|Publication number||US4367709 A|
|Application number||US 06/278,047|
|Publication date||Jan 11, 1983|
|Filing date||Jun 29, 1981|
|Priority date||Nov 17, 1978|
|Publication number||06278047, 278047, US 4367709 A, US 4367709A, US-A-4367709, US4367709 A, US4367709A|
|Inventors||Ernest R. Codrington|
|Original Assignee||Codrington Ernest R|
|Export Citation||BiBTeX, EndNote, RefMan|
|Patent Citations (12), Referenced by (9), Classifications (14), Legal Events (3)|
|External Links: USPTO, USPTO Assignment, Espacenet|
This application is a continuation-in-part of my application Ser. No. 961,523, now U.S. Pat. No. 4,291,657 filed Nov. 17, 1978.
This invention relates to a fuel system for a diesel engine.
Diesel engines, for example those used in large mining trucks, are commonly operated continuously between maintenance intervals. This means that the engine is left idling for appreciable periods. In order to avoid coking of the engine and to assure proper cooling, the engine must be left to idle at a higher speed than normal idle. A hand throttle is usually provided so that the operator can raise the idling speed when the engine is to be left unattended for some time. However, due to warming of the engine and other factors, the idling speed can vary after the hand throttle has been set. This can result in the engine idling above or below the optimum speed. If the operator for a particular mining truck misses a shift, the truck to which he had been assigned may be left idling for the entire period until the next shift without being attended to. If the diesel engine speeds up after the hand throttle has set the high idle speed, the engine may be left racing for eight hours, resulting in damage to the engine.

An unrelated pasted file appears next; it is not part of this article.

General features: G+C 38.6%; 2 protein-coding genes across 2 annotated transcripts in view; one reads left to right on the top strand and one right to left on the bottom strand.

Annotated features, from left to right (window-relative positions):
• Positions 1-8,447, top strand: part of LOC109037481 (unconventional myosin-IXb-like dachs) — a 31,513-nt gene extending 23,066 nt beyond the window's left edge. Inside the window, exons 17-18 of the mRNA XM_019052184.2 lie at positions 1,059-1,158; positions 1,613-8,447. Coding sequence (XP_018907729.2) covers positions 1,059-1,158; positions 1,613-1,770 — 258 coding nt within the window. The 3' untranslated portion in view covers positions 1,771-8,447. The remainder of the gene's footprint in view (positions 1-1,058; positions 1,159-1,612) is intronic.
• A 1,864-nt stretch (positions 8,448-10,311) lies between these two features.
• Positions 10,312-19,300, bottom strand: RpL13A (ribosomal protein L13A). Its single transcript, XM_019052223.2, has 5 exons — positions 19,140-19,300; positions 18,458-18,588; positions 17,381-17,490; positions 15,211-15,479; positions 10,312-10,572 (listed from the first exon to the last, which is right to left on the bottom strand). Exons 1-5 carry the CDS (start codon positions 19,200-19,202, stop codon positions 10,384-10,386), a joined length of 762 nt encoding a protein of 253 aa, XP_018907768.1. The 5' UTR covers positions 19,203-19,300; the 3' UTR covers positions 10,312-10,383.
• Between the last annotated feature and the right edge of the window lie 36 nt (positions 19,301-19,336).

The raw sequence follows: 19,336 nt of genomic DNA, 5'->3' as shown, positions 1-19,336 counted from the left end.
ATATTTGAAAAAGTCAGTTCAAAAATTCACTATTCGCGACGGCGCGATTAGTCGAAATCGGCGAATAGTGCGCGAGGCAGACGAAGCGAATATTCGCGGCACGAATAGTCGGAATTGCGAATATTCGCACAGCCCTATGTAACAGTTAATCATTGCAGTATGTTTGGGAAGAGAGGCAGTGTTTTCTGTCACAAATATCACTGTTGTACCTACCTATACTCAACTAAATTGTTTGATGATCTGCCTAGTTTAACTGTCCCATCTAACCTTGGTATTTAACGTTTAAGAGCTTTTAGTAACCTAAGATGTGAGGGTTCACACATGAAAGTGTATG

Another problem with diesel powered highway vehicles is the use of the hand throttle to maintain a cruising speed. Should an emergency arise, the driver cannot stop the vehicle quickly due to the throttle being set. Although this practice by drivers is discouraged, it is still widespread.
The present invention overcomes these problems by providing a fuel system for a diesel engine including an idle speed governor. The invention is fuel system for a diesel engine having a common rail fuel injection system, the system comprising a fuel pump mechanically driven by the diesel engine; a centrifugal governor to govern maximum engine speed; means defining a first fuel pathway to the centrifugal governor from the fuel pump; means defining a second fuel pathway from the centrifugal governor to the fuel pump; means defining a third fuel pathway from the centrifugal governor from a position in the centrifugal governor between the first and second passageways; a high idle speed governor comprising a hydraulically activated valve means with a body; a fuel inlet for connecting the valve means to the third passageway; a fuel outlet for connecting the valve means to the fuel injectors of the engine, the valve means being activated by increasing fuel pressure to decrease the flow of fuel from the inlet to the outlet and being activated by decreasing fuel pressure to increase the flow of fuel from the inlet to the outlet.
The valve means in the idle speed governor may comprise a valve piston slidable within a bore in the body and means for biasing the piston towards a first end of the bore. The fuel inlet is connected near the first end of the bore so increasing fuel pressure moves the piston away from the first end and decreasing fuel pressure allows the piston to move towards the first end of the bore.
The fuel system according to the present invention is suitable for a diesel engine having a mechanical fuel pump where increasing engine speed results in a higher fuel pump output and a higher pressure in the line providing fuel to the fuel injectors.
An advantage of the present invention is that the optimum high idle speed can be preset and the operator of the equipment can choose the high idle mode of operation of the engine by a simple on and off switch. Once the high idle mode has been selected, the idle speed governor comprises automatic means for maintaining the engine at the set idle speed. The governor is installed in the engine so that the normal idling at a reduced speed is resumed when the governor is switched off.